Where is the line in the sand?
Sweat is powerful because of the universal themes. It portrays strong relationships between friends that are put to the test.
CONSIDER THESE QUESTIONS:
What if your best friend betrayed you?
What if a family member stole from you?
When do you forgive, and when do you cut ties?
The cast of Sweat on Broadway, 2016. Photo by Joan Marcus.
In some relationships, the conflict has very high stakes and asks one person to sacrifice their beliefs, morals, or dreams. As a class, create a list of possible conflicts that students have experienced or have seen in the news.
Sort the list into two categories: Those that might be irreconcilable and those that are not. Ask students why they made those choices.
Khris Davis as Chris and Will Pullen as Jason in Sweat on Broadway. 2016.
Jason vs. Chris
Jason and Chris have been friends since they were kids. At the beginning of the play they can barely speak to each other because of the horrible thing they did, which landed them both in jail. And Jason has emerged from prison with a white supremacist tattoo on his face.
Can friendships be restored when two paths split so sharply and are changed by tragedy?
Oscar vs. Patrons
Oscar is a busboy at the bar frequented by the characters in Sweat. Despite being born in the town, he is often "othered" because of his Columbian American roots.
Feeling no connection to the workers, Oscar crosses the picket line and takes a job at the mill, which infuriates the other characters.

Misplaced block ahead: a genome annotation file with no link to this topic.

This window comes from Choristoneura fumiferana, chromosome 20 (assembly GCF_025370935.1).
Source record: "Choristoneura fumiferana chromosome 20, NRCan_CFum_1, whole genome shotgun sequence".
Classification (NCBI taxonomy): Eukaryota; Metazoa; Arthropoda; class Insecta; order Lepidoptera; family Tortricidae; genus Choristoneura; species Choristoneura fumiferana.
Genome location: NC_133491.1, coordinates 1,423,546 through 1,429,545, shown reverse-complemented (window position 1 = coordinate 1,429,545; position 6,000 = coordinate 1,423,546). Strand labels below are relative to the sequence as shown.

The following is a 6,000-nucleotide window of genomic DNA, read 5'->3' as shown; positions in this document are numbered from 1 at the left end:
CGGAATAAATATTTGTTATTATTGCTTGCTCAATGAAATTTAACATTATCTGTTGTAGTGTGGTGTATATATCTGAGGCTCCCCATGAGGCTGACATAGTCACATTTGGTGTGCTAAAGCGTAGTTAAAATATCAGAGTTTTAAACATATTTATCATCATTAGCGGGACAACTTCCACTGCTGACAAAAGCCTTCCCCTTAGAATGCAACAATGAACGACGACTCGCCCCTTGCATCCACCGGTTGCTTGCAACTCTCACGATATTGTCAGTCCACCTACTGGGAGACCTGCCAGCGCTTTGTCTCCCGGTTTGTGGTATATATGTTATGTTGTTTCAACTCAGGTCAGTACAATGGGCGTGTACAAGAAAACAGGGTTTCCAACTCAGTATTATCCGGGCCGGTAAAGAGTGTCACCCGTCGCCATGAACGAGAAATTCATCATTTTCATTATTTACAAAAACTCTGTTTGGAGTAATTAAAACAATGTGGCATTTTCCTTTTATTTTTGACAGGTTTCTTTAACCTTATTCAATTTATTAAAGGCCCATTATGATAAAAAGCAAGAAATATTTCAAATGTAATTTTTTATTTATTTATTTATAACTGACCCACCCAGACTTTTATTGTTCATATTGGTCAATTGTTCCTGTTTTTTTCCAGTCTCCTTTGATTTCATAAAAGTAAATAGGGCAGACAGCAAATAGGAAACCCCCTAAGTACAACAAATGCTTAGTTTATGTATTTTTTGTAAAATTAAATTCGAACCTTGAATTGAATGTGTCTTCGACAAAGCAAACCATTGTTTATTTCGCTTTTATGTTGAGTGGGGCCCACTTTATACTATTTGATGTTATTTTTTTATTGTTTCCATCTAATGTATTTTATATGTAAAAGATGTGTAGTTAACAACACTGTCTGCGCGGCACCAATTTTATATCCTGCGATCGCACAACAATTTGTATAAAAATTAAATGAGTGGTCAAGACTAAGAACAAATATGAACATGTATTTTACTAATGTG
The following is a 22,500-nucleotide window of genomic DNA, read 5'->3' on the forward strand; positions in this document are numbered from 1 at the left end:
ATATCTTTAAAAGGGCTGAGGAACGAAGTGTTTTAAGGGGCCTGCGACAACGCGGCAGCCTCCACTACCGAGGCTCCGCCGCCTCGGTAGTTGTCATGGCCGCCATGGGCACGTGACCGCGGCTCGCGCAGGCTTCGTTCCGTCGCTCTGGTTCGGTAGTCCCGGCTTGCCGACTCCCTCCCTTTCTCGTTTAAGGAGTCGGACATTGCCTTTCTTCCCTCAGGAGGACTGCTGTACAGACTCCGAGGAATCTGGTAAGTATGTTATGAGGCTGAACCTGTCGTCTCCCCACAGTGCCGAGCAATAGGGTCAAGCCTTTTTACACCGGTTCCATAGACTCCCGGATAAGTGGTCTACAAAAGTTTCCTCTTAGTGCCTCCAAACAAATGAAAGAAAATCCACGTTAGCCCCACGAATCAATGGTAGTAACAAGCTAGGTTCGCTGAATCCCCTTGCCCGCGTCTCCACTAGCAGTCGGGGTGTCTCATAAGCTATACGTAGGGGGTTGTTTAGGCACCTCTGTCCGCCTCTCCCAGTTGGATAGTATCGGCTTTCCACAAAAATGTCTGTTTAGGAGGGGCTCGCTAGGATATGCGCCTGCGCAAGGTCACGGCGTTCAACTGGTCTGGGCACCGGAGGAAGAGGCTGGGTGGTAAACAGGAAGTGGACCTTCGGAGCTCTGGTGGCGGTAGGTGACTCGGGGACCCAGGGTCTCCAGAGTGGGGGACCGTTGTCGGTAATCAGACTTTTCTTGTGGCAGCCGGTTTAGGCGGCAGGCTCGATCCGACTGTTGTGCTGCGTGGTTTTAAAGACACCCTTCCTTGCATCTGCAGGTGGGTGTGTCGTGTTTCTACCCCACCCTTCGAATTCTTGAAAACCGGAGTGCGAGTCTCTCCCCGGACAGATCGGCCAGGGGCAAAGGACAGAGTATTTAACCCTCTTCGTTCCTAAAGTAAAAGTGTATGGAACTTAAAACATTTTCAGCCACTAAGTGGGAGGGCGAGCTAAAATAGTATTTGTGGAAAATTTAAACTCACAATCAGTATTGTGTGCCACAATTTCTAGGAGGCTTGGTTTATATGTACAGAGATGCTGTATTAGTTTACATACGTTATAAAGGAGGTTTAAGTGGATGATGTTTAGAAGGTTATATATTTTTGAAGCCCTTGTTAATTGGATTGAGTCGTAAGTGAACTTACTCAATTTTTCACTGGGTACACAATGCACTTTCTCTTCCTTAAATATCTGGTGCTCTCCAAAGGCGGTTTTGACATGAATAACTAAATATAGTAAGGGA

Does Oscar owe anything to the workers, who might lose their job because of his actions?
Take a look at this video.
Do you think this teacher is right or wrong for being a “scab?” Is it okay to cross a picket line if you are going to lose your car? Your cellphone? Your house?
Johanna Day as Tracey and Carlos Alban as Oscar in Sweat on Broadway. 2016.
Johanna Day as Tracey and Michelle Wilson as Cynthia in Sweat on Broadway. 2016.
Cynthia vs. Tracey
Tracey (Jason’s mother) and Cynthia (Chris’s mother) work at the mill and have been lifelong friends. When a management position opens up at the mill, they both apply. When Cynthia gets the job, Tracey claims she only got the job because she’s black.
As part of management, Cynthia must support actions that lock out employees who won't take a massive pay cut.
How do you think their friendship suffers? Where should Cynthia's loyalties lie? To her job, or to her friends?